COMPARATIVE STUDY
JOURNAL ARTICLE

Short- and long-term outcome in elderly patients after out-of-hospital cardiac arrest: a cohort study

David Grimaldi, Florence Dumas, Marie-Cécile Perier, Julien Charpentier, Olivier Varenne, Benjamin Zuber, Benoit Vivien, Frédéric Pène, Jean-Paul Mira, Jean-Philippe Empana, Alain Cariou
Critical Care Medicine 2014, 42 (11): 2350-7
25054671

OBJECTIVE: Determinants of outcome and long-term survival are unknown in elderly patients successfully resuscitated after out-of-hospital cardiac arrest. Our aim was to identify factors associated with short- and long-term neurologic outcome in such patients.

DESIGN: Retrospective cohort study.

SETTING: Tertiary hospital in Paris, France.

PATIENTS: Patients aged over 75 admitted in our ICU after an out-of-hospital cardiac arrest between 2000 and 2009.

INTERVENTIONS: None.

MEASUREMENTS AND MAIN RESULTS: Two hundred twenty-five patients were included in the study. Fifty-seven patients (25.3%) had a good neurologic outcome at ICU discharge (Cerebral Performance Category 1-2). By multivariate logistic regression analysis, factors associated with good short-term outcome were time from collapse to cardiopulmonary resuscitation less than or equal to 3 minutes (odds ratio = 4.06; 95% CI, 1.49-11.09, p = 0.006) and blood lactate level less than or equal to 5.1 mmol/L (odds ratio = 3.30; 95% CI, 1.05-10.39, p = 0.04), but age less than or equal to 79.5 years and use of induced hypothermia were not. Long-term survivors were assessed for cognitive and functional status (using Cerebral Performance Category and Overall Performance Category scales), and their survival was compared with a large community-based cohort of participants over 75 years. The 1-year survival of ICU survivors (mean follow-up, 28.4 mo) was 69.3% (95% CI, 55.8-79.5) as compared with 95.3% (95% CI, 93.3-97.3) in the control community-based cohort (p< 0.001), resulting in a standardized mortality ratio of 3.49 (95% CI, 2.42-4.85). By multivariate Cox proportional hazard model, factors associated with long-term survival were initial shockable rhythm (hazard ratio = 1.41; 95% CI, 1.01-1.96; p = 0.04), epinephrine cumulate dose less than or equal to 3 mg (hazard ratio = 1.48; 95% CI, 1.06-2.08; p = 0.02), and blood lactate level less than or equal to 5.1 mmol/L (hazard ratio = 2.11; 95% CI, 1.5-2.96; p < 0.001). When available at end of follow-up, 91% and 74% of the patients were classified Cerebral Performance Category 1 and Overall Performance Category 1, respectively.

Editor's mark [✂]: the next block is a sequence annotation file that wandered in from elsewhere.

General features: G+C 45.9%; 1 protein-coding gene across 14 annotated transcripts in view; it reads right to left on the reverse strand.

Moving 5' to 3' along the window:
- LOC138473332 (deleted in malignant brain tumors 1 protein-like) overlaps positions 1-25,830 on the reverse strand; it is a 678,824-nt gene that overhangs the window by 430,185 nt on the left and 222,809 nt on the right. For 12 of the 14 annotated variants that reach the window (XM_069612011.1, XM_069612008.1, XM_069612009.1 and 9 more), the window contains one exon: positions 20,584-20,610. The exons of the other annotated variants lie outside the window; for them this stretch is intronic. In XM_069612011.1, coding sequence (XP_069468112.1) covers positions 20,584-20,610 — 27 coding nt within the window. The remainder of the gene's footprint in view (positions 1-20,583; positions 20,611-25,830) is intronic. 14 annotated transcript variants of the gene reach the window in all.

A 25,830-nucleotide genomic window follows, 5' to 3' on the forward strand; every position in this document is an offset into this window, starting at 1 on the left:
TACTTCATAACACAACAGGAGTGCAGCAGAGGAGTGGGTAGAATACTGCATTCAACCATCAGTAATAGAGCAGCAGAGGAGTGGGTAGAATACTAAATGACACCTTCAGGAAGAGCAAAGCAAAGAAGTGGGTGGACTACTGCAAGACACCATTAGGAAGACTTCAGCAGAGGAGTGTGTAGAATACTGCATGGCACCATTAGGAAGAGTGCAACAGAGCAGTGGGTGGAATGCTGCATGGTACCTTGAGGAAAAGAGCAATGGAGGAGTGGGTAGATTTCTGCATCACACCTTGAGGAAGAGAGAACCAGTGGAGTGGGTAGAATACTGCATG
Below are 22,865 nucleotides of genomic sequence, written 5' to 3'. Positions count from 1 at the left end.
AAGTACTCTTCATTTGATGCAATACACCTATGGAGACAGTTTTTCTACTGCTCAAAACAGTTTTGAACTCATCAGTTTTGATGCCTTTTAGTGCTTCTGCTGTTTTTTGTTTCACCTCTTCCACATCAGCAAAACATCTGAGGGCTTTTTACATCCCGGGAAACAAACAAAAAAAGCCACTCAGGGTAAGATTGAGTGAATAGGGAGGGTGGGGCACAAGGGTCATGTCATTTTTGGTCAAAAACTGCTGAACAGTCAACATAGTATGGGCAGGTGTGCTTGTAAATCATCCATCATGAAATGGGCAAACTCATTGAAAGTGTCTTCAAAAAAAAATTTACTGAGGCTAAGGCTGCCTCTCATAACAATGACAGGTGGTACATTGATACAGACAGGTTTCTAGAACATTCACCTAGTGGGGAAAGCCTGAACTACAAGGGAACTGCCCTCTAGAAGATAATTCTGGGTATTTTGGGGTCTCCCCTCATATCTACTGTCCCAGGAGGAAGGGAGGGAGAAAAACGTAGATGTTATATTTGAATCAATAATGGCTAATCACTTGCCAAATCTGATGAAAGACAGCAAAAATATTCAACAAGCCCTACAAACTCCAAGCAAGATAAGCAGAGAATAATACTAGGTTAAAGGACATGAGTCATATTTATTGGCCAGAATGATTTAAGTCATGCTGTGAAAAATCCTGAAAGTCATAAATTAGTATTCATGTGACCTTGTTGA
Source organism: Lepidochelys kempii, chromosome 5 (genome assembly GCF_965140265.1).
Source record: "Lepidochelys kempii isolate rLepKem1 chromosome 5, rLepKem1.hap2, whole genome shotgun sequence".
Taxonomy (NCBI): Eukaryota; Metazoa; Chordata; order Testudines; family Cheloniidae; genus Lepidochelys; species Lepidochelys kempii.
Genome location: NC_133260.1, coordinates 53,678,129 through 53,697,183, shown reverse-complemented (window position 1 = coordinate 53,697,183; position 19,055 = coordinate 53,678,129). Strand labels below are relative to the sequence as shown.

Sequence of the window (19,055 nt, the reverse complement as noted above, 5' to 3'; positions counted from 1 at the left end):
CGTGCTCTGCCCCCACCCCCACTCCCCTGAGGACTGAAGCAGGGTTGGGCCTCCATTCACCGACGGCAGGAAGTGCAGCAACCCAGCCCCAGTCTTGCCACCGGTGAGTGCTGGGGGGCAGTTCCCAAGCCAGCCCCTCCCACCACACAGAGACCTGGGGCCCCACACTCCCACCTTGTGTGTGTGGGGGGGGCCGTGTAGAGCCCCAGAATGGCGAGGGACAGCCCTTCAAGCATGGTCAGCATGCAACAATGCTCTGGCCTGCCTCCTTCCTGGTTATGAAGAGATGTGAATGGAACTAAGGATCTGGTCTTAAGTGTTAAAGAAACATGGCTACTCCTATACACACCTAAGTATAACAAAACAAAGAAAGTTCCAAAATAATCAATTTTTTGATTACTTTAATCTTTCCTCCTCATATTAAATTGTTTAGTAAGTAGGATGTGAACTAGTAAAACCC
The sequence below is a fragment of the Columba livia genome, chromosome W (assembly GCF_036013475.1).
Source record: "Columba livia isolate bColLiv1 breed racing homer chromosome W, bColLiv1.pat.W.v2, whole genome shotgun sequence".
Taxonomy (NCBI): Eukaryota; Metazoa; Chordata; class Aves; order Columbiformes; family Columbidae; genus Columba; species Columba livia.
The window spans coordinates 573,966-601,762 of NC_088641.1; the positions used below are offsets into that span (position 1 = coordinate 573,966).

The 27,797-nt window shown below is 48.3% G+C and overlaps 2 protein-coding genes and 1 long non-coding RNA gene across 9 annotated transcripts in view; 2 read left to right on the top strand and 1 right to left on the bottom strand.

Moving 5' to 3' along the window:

CONCLUSIONS: Neurologic outcome in successfully resuscitated elderly patients depends on cardiac arrest characteristics rather than age. Short-term survival is 25% with acceptable long-term outcome among survivors.

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